The First 2020 Case of EEE Has Been Confirmed in a Horse in Marion County
Clemson University Livestock Poultry Health has announced that a 15-month-old Tennessee Walking Horse stallion has been euthanized after contracting Eastern Equine Encephalitis (EEE) and not having the proper vaccinations. There are highly effective vaccinations available for EEE and West Nile Virus for horses, and it is crucial that they are put to use. Sean Eastman, a veterinarian, and LPH Animal Health Programs field services director says that the mortality rate for horses infected with EEE is 90 percent, and for West Nile, there is a 30-40 percent mortality rate. There is really no excuse for not using the tools that are available to keep your animals healthy.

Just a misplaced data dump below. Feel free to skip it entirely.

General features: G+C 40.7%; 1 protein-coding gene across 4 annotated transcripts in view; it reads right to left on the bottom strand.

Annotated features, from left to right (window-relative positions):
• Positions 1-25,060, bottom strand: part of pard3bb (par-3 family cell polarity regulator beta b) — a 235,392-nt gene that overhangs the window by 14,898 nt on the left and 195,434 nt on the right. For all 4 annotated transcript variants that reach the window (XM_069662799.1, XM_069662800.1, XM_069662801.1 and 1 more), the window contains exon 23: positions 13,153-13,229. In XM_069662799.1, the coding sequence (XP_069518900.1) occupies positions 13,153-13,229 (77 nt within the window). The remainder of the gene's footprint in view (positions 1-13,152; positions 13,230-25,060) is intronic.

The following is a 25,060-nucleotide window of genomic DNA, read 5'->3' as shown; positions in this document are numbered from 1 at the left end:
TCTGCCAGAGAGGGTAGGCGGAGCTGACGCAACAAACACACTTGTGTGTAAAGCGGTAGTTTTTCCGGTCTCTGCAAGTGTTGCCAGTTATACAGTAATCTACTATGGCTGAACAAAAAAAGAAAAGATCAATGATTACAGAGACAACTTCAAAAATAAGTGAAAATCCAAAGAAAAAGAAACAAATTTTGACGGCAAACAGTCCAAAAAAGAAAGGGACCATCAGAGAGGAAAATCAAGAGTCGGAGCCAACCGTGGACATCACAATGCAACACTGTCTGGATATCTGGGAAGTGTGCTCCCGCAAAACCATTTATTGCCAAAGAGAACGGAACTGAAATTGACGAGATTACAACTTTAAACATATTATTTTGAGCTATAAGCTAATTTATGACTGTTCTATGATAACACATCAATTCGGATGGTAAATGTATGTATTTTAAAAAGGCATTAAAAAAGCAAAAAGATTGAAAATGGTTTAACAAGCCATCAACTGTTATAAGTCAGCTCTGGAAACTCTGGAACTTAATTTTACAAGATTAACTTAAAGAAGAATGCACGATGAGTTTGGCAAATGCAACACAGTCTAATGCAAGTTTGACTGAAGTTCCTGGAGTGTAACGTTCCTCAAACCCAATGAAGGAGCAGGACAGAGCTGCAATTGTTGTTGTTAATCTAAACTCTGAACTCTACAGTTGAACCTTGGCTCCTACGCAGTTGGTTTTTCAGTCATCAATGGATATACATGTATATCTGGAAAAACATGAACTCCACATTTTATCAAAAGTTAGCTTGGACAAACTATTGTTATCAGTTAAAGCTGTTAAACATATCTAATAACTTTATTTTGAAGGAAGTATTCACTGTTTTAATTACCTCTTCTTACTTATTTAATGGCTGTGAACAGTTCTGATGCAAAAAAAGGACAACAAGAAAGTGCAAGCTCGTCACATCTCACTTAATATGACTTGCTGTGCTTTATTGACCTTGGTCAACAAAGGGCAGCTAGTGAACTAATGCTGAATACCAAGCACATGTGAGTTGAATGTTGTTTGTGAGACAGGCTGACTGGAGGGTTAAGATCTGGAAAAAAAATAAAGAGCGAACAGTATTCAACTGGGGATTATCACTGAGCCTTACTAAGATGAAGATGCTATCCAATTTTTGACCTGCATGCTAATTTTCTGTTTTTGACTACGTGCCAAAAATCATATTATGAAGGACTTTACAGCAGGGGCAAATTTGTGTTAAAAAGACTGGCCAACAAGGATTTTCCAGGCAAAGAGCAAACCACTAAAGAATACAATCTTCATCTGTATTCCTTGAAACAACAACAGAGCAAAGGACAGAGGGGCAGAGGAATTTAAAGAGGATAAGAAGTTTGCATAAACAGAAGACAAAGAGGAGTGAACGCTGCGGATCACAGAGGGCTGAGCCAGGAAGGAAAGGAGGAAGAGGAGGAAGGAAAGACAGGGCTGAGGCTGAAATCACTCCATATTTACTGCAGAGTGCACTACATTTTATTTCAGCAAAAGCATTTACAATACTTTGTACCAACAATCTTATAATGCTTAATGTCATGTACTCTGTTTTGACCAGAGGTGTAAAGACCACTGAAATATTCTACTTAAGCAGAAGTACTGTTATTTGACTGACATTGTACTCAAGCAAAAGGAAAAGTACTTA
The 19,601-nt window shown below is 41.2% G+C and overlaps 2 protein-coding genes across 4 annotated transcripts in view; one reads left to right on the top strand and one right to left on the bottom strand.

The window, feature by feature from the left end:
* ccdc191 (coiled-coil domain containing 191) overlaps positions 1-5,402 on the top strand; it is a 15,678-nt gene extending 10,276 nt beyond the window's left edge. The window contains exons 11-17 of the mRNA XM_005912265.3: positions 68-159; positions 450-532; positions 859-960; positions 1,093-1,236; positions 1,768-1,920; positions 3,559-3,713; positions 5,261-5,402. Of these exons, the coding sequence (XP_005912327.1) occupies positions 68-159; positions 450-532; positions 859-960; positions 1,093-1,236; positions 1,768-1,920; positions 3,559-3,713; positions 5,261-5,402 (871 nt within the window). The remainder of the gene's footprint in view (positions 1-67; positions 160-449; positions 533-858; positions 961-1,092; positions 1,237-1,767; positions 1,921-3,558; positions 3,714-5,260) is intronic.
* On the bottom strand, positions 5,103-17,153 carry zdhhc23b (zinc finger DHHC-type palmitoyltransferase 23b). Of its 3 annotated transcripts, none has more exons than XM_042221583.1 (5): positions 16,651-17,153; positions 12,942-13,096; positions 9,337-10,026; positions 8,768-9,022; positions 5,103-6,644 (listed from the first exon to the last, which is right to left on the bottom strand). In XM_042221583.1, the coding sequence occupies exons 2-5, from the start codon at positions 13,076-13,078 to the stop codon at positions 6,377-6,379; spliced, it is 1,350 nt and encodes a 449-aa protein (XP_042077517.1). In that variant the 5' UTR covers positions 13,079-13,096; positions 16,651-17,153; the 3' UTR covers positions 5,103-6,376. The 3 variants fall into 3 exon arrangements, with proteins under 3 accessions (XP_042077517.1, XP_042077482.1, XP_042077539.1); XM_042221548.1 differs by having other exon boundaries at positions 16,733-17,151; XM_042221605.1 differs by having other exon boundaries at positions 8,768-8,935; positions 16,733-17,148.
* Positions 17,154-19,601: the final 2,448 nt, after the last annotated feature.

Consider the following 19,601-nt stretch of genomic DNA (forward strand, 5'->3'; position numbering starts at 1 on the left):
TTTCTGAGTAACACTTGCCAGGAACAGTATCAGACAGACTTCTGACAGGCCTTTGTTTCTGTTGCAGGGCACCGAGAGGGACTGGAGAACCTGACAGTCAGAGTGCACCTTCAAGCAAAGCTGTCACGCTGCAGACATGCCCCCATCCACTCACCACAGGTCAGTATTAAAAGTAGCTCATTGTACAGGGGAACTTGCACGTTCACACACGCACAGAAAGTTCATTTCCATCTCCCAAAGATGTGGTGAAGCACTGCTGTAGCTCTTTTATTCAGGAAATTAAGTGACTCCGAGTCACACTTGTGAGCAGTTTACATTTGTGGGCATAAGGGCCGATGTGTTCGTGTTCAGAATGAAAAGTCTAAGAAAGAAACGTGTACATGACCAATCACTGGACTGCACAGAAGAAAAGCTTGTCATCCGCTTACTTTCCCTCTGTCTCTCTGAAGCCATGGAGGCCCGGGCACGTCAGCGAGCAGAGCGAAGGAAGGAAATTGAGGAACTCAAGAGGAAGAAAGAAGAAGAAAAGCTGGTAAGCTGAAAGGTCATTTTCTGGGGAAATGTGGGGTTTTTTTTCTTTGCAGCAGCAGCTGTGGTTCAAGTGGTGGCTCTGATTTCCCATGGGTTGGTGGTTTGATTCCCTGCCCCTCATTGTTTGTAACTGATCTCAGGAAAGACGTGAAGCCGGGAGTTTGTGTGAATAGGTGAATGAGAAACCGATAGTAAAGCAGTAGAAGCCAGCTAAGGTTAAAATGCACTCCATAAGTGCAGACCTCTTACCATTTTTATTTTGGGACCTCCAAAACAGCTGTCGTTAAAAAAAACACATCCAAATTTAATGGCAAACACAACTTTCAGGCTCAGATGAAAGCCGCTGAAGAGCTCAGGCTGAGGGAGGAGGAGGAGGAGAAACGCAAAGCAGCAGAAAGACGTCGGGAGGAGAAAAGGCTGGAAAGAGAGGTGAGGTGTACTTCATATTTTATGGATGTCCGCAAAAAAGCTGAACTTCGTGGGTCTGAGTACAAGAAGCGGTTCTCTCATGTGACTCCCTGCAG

EEE is carried by wild birds. Mosquitoes feed on these birds and then pass the disease along to horses. Humans can encounter these same mosquitoes. Unfortunately, there is no such vaccine for humans. Nor cure. Almost a third of all people that contract EEE die and many of the survivors carry log lasting neurologic issues. Therefore mosquito management and control are extremely important right now. We had a mild winter and a wet spring. Those conditions always lead to a large mosquito population throughout the summer. This first case of EEE, though a rare disease, is likely just the beginning of what will be a challenging season when it comes to mosquito control and mosquito-borne illnesses.